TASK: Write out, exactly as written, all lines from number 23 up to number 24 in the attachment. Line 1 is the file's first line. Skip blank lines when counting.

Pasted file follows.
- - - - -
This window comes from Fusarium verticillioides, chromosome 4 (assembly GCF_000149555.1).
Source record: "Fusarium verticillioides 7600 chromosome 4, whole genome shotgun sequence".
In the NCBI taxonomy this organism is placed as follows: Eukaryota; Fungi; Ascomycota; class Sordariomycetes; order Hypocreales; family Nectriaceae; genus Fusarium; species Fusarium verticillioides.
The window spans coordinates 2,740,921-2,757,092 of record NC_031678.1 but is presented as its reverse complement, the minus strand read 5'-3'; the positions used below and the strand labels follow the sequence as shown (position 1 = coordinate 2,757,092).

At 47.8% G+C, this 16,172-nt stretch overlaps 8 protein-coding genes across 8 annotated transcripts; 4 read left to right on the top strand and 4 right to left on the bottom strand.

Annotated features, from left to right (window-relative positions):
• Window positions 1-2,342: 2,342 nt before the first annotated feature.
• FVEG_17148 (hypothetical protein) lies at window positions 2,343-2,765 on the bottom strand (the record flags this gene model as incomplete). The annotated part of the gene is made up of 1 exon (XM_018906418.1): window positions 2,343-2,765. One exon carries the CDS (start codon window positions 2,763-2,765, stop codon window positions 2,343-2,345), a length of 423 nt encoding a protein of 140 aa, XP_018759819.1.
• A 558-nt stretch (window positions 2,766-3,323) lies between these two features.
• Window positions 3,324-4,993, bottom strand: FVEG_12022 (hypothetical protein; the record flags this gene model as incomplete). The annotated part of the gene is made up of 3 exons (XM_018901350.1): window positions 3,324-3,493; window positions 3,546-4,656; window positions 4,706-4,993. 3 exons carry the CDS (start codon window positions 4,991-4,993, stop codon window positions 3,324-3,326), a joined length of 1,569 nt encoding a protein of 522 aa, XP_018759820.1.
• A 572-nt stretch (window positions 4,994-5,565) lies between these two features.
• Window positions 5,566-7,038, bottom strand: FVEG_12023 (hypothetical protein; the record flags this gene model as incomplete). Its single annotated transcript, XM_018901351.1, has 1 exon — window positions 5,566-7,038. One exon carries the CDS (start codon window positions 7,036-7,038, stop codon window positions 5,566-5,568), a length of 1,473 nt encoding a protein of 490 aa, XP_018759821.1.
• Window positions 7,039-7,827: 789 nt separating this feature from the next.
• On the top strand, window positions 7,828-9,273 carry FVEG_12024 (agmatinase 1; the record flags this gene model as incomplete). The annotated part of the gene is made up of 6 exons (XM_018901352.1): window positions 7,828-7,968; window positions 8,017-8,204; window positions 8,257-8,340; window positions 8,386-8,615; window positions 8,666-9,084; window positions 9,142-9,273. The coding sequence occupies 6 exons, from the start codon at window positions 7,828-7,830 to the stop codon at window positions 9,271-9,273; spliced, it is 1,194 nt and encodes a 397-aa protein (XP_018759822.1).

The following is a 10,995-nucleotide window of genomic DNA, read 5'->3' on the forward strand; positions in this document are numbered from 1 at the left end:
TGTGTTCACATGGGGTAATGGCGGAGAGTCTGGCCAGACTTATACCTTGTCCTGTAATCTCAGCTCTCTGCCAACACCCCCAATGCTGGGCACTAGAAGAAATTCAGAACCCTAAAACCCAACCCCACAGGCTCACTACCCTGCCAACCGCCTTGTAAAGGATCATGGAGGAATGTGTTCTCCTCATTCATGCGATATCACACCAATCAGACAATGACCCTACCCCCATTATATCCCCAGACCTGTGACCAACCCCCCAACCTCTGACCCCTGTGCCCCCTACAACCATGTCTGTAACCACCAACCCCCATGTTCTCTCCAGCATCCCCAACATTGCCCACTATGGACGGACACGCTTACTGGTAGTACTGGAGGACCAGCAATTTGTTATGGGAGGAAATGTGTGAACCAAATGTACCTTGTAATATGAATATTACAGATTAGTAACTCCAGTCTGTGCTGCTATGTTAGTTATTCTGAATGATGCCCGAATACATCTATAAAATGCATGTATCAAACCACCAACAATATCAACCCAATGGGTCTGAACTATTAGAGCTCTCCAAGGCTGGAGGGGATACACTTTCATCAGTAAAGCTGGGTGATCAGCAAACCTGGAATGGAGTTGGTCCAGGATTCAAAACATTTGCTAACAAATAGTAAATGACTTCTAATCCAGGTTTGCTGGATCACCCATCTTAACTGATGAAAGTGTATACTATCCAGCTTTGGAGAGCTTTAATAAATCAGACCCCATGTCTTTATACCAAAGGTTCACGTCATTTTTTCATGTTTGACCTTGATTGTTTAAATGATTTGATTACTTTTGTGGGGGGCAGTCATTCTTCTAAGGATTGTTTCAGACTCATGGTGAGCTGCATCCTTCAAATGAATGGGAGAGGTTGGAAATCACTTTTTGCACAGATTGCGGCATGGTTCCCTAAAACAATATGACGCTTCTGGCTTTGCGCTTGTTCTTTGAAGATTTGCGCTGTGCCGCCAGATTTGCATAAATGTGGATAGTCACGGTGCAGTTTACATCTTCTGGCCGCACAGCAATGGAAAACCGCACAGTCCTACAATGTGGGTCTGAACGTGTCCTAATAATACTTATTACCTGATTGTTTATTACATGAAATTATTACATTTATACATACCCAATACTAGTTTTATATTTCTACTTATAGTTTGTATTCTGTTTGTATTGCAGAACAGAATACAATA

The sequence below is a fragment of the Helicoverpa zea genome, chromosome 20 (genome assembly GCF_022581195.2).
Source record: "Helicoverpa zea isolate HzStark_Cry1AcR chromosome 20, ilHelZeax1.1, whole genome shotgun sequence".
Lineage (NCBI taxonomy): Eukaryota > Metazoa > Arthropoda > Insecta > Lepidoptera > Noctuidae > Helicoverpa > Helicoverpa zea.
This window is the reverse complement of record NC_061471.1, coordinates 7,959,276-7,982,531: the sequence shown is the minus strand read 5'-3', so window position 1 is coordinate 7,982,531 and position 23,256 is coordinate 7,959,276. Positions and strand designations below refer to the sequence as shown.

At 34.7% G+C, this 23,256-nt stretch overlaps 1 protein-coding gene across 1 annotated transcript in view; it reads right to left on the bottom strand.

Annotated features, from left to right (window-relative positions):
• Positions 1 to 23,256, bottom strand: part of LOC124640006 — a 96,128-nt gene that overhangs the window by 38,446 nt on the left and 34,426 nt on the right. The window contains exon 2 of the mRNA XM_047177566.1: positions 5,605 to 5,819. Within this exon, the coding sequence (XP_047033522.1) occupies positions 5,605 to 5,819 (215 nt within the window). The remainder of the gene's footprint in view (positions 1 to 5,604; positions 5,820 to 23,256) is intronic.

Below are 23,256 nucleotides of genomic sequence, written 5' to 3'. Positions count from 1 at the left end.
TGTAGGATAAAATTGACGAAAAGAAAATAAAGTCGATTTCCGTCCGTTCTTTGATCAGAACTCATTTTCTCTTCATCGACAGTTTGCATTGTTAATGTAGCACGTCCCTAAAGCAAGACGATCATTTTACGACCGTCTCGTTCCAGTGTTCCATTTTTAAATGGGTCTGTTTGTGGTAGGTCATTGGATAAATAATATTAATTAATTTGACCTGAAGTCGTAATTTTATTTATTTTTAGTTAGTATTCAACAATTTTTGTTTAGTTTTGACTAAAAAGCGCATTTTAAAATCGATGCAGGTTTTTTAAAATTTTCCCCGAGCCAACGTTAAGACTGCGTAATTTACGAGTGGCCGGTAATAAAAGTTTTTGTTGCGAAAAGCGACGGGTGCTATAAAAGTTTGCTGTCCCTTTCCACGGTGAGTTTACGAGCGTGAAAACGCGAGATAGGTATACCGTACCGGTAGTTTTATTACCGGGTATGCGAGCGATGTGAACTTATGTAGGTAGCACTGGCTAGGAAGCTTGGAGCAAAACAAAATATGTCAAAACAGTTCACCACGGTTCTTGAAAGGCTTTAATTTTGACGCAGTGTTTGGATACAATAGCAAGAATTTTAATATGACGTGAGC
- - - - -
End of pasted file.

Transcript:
• Positions 1 to 23,256, bottom strand: part of LOC124640006 — a 96,128-nt gene that overhangs the window by 38,446 nt on the left and 34,426 nt on the right. The window contains exon 2 of the mRNA XM_047177566.1: positions 5,605 to 5,819. Within this exon, the coding sequence (XP_047033522.1) occupies positions 5,605 to 5,819 (215 nt within the window). The remainder of the gene's footprint in view (positions 1 to 5,604; positions 5,820 to 23,256) is intronic.

Below are 23,256 nucleotides of genomic sequence, written 5' to 3'. Positions count from 1 at the left end.